- The Nationals hope Joe Ross can unequivocally seize the fifth starter’s spot in their rotation, but manager Dave Martinez and pitching coach Jim Hickey are hesitant to declare the spot his after Ross sat out 2020, per Jesse Dougherty of the Washington Post (via Twitter). Erick Fedde and Austin Voth could get into the starting mix if Ross isn’t quite ready to take a full workload from the jump. There’s no indication that the plans have changed much, however, as the Nats still plan on staying in-house to fill that role.
- J.A. Happ tested positive for coronavirus upon his intake with the Twins, per the Athletic’s Dan Hayes (via Twitter). Happ is asymptomatic for now. Assuming he remains that way, Happ should still be ready in time for the start of the season. The Twins signed Happ to an $8MM deal in January, and the Twins expect him to hold down a spot in the middle of their rotation.
- Dakota Hudson is at the Cardinals spring camp site in Jupiter, FL and ahead of schedule in his return from Tommy John surgery, per Zachary Silver of MLB.com (via Twitter). Hudson is scheduled to begin playing catch on March 15th. He is still more likely than not to miss the 2021 season after undergoing surgery late in September.
Jake Odorizzi is the top name left from MLBTR’s Top 50 free agent rankings, and it’s still not clear which (if any) team will meet the right-hander’s reported multi-year asking price. Derrick Goold of the St. Louis Post-Dispatch writes in his latest Q&A with readers that the Cardinals’ interest in Odorizzi is legitimate but not aggressive. Goold likens the Cards’ interest to their interest in Kyle Lohse more than a decade ago, when Lohse signed a one-year deal during Spring Training 2008 at a much lower rate than he’d initially sought in free agency. Of course, other teams would surely jump into the mix were Odorizzi to eventually settle for a one-year pact, and there’s no indication yet he plans to do so.
- The Cardinals have signed outfielder Matt Szczur to a minor league deal that contains an invite to their big league Spring Training camp, NBC Sports Philadelphia’s Jim Salisbury reports (via Twitter). Szczur hit .231/.312/.355 over 667 plate appearances with the Cubs and Padres from 2014-18 but he hasn’t since returned to the majors. The 31-year-old signed minor league contracts with the Diamondbacks prior to the 2019 season and the Phillies prior to 2020, with Philadelphia releasing Szczur back in June.
Right-hander Jack Flaherty has won his arbitration hearing with the Cardinals, FanSided’s Robert Murray reports (Twitter link). Flaherty will receive the $3.9MM salary he was seeking in 2021, as opposed to the $3MM offered by St. Louis.
It’s a very nice result for Flaherty in his first year of arbitration eligibility, and it lines him up for significantly higher escalating salaries over his next two arb years. MLBTR contributor Matt Swartz projected Flaherty for a salary in the range of $2.2MM to $3MM, and while the Cardinals were even on the higher end of that projection, the arbiter ruled in Flaherty’s favor.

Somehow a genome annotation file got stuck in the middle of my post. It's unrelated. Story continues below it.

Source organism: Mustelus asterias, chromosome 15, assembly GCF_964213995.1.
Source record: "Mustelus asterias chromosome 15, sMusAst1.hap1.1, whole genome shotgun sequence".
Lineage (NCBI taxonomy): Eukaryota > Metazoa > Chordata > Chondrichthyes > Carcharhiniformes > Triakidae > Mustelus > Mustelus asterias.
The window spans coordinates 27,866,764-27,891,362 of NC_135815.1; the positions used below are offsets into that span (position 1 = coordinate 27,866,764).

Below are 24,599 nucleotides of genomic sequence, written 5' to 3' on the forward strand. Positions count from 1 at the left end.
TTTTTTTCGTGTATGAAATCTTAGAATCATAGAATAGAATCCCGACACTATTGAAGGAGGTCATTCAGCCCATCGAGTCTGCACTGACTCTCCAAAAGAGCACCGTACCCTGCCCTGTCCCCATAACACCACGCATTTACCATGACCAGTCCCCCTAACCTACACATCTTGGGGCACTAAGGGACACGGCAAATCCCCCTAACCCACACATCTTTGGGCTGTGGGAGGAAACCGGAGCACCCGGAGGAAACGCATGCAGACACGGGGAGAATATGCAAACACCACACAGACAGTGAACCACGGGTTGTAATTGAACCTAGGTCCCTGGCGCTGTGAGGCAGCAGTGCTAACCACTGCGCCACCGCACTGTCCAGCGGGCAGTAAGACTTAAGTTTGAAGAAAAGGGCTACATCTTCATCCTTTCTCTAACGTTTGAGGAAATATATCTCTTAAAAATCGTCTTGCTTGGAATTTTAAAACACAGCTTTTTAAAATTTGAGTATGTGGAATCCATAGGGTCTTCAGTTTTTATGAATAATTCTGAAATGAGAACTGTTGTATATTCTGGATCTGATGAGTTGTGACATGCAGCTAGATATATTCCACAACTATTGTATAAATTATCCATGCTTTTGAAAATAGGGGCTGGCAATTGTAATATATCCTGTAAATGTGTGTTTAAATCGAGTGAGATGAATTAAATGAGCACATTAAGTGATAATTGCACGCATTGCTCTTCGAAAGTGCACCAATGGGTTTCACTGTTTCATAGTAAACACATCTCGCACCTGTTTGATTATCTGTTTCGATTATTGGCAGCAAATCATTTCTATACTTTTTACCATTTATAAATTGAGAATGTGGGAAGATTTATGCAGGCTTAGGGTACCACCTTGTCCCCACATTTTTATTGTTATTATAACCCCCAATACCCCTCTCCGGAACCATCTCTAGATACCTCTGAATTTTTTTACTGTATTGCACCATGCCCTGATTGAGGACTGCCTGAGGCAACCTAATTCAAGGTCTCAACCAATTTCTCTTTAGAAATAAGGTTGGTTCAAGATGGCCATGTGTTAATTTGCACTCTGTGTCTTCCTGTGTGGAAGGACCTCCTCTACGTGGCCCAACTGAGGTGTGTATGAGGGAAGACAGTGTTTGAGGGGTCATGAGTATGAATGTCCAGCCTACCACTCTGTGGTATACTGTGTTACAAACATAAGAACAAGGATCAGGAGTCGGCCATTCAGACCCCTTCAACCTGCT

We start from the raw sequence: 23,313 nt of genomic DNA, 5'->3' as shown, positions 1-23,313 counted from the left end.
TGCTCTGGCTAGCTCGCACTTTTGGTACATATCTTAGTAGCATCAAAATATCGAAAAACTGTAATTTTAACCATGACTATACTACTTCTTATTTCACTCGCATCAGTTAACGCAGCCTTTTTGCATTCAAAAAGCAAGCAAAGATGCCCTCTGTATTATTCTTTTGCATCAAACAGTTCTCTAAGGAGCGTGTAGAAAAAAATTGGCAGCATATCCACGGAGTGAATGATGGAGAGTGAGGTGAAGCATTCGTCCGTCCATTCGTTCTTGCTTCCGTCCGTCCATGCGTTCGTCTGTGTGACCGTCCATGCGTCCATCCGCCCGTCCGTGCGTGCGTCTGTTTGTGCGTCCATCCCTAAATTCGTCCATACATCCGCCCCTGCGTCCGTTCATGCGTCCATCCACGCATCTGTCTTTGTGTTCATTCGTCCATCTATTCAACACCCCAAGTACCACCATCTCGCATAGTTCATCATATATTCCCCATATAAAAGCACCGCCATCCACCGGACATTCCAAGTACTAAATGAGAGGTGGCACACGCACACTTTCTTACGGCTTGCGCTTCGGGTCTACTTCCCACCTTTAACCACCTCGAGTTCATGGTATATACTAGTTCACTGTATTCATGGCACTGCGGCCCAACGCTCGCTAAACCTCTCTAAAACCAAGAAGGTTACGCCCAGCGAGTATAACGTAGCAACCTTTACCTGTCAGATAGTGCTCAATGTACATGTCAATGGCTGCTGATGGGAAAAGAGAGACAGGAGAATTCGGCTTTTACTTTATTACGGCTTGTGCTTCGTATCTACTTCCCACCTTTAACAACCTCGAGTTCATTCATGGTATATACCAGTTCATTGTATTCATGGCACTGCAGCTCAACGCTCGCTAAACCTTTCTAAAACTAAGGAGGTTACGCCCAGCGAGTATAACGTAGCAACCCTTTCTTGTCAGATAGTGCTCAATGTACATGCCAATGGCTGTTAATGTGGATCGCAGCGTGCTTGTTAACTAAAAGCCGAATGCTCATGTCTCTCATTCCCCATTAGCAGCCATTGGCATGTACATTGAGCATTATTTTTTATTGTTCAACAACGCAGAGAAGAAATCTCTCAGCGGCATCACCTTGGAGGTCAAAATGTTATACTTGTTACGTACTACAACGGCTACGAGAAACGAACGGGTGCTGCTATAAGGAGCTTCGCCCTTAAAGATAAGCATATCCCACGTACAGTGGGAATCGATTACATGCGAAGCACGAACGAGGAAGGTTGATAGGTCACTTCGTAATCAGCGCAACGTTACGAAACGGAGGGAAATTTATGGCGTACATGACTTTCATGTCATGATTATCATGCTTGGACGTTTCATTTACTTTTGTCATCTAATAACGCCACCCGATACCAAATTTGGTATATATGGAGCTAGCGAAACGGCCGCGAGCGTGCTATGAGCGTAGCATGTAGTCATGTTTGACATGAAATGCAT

Flaherty was excellent in his first two full big league seasons, finishing fifth in NL Rookie Of The Year voting in 2018 and then fourth in NL Cy Young voting in 2019. By that standard, 2020 was a down year since Flaherty posted a 4.91 ERA and 9.4BB%, but many of his underlying metrics were still strong — a 28.8 K%, a 3.89 SIERA, and an above-average job at limiting hard contact. Of course, 2020 was such an odd season that it’s hard to make any real conclusions about Flaherty’s performance, particularly given how the Cardinals had even more of a difficult time than most teams given their widespread COVID-19 outbreak and the heavy schedule full of make-up games down the stretch.
As noted by Derrick Goold of the St. Louis Post-Dispatch, this marks the Cardinals’ first defeat in an arbitration hearing since back in 1994 (against former All-Star Gregg Jefferies). “The current front office and ownership group had never lost an arbitration, and they once went more than 15 years without one,” Goold wrote.
The Cardinals have acquired catcher Ali Sanchez from the Mets in exchange for cash, per a club announcement. New York had designated Sanchez for assignment this week after adding Jonathan Villar on a big league deal. The Cardinals are now up to 39 players on their 40-man roster.
Sanchez, 24, made his MLB debut with the Mets in 2020, though he only tallied 10 plate appearances, going 1-for-9 in that time. He’s regarded as an above-average defensive catcher with solid bat-to-ball skills but minimal power. He split the 2019 season between Double-A and Triple-A, batting a combined .261/.326/.322 with a homer and 17 doubles. That production closely mirrors his tepid .259/.317/.331 slash in parts of six minor league seasons, though it should be noted that Sanchez has only fanned in 14.2 percent of his 1484 minor league plate appearances.
Sanchez threw out 44 percent of attempted base thieves against him in his last minor league season (2019) and boasts an even better 46 percent mark in his minor league career. He’s a potential backup option for Yadier Molina if the Cards want to give Andrew Knizner regular at-bats in Triple-A rather than have him sit on the big league bench and start once per week or so.